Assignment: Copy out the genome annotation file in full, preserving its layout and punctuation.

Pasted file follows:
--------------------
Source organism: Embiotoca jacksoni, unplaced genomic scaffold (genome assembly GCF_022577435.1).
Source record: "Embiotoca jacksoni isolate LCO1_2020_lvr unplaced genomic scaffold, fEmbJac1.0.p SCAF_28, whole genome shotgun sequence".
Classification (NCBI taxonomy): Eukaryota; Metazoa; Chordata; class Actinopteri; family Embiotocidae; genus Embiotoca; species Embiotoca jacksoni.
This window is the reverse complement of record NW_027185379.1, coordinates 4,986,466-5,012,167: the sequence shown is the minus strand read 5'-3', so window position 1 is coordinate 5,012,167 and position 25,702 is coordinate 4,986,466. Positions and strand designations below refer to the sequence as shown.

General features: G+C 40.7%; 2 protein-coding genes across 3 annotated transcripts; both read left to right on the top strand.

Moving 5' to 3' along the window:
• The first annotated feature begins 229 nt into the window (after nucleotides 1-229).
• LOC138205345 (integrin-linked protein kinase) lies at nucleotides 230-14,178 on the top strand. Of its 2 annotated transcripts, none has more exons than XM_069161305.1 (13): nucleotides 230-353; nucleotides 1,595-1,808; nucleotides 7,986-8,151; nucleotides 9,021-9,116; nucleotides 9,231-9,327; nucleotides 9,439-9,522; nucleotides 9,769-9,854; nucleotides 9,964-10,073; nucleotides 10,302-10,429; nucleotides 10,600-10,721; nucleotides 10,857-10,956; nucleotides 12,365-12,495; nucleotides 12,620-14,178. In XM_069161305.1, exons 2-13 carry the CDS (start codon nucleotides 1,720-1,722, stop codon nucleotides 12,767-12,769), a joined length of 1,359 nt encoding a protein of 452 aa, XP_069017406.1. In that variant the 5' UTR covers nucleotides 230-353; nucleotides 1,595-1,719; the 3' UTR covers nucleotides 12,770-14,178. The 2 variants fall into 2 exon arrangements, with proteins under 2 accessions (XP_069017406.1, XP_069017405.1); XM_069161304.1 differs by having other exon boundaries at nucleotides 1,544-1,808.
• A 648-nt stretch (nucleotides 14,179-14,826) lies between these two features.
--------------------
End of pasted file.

Source organism: Embiotoca jacksoni, unplaced genomic scaffold (genome assembly GCF_022577435.1).
Source record: "Embiotoca jacksoni isolate LCO1_2020_lvr unplaced genomic scaffold, fEmbJac1.0.p SCAF_28, whole genome shotgun sequence".
Classification (NCBI taxonomy): Eukaryota; Metazoa; Chordata; class Actinopteri; family Embiotocidae; genus Embiotoca; species Embiotoca jacksoni.
This window is the reverse complement of record NW_027185379.1, coordinates 4,986,466-5,012,167: the sequence shown is the minus strand read 5'-3', so window position 1 is coordinate 5,012,167 and position 25,702 is coordinate 4,986,466. Positions and strand designations below refer to the sequence as shown.

General features: G+C 40.7%; 2 protein-coding genes across 3 annotated transcripts; both read left to right on the top strand.

Moving 5' to 3' along the window:
• The first annotated feature begins 229 nt into the window (after nucleotides 1-229).
• LOC138205345 (integrin-linked protein kinase) lies at nucleotides 230-14,178 on the top strand. Of its 2 annotated transcripts, none has more exons than XM_069161305.1 (13): nucleotides 230-353; nucleotides 1,595-1,808; nucleotides 7,986-8,151; nucleotides 9,021-9,116; nucleotides 9,231-9,327; nucleotides 9,439-9,522; nucleotides 9,769-9,854; nucleotides 9,964-10,073; nucleotides 10,302-10,429; nucleotides 10,600-10,721; nucleotides 10,857-10,956; nucleotides 12,365-12,495; nucleotides 12,620-14,178. In XM_069161305.1, exons 2-13 carry the CDS (start codon nucleotides 1,720-1,722, stop codon nucleotides 12,767-12,769), a joined length of 1,359 nt encoding a protein of 452 aa, XP_069017406.1. In that variant the 5' UTR covers nucleotides 230-353; nucleotides 1,595-1,719; the 3' UTR covers nucleotides 12,770-14,178. The 2 variants fall into 2 exon arrangements, with proteins under 2 accessions (XP_069017406.1, XP_069017405.1); XM_069161304.1 differs by having other exon boundaries at nucleotides 1,544-1,808.
• A 648-nt stretch (nucleotides 14,179-14,826) lies between these two features.